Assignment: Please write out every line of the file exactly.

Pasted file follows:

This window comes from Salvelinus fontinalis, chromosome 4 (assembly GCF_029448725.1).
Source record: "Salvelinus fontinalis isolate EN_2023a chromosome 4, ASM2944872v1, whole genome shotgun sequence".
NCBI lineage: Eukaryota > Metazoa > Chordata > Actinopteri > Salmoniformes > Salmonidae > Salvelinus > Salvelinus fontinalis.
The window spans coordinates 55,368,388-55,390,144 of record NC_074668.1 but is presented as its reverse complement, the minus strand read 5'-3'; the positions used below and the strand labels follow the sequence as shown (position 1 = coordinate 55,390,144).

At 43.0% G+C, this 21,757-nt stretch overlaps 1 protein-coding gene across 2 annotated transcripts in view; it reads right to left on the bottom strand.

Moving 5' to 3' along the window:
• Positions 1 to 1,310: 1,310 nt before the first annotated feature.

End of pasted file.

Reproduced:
This window comes from Salvelinus fontinalis, chromosome 4 (assembly GCF_029448725.1).
Source record: "Salvelinus fontinalis isolate EN_2023a chromosome 4, ASM2944872v1, whole genome shotgun sequence".
NCBI lineage: Eukaryota > Metazoa > Chordata > Actinopteri > Salmoniformes > Salmonidae > Salvelinus > Salvelinus fontinalis.
The window spans coordinates 55,368,388-55,390,144 of record NC_074668.1 but is presented as its reverse complement, the minus strand read 5'-3'; the positions used below and the strand labels follow the sequence as shown (position 1 = coordinate 55,390,144).

At 43.0% G+C, this 21,757-nt stretch overlaps 1 protein-coding gene across 2 annotated transcripts in view; it reads right to left on the bottom strand.

Moving 5' to 3' along the window:
• Positions 1 to 1,310: 1,310 nt before the first annotated feature.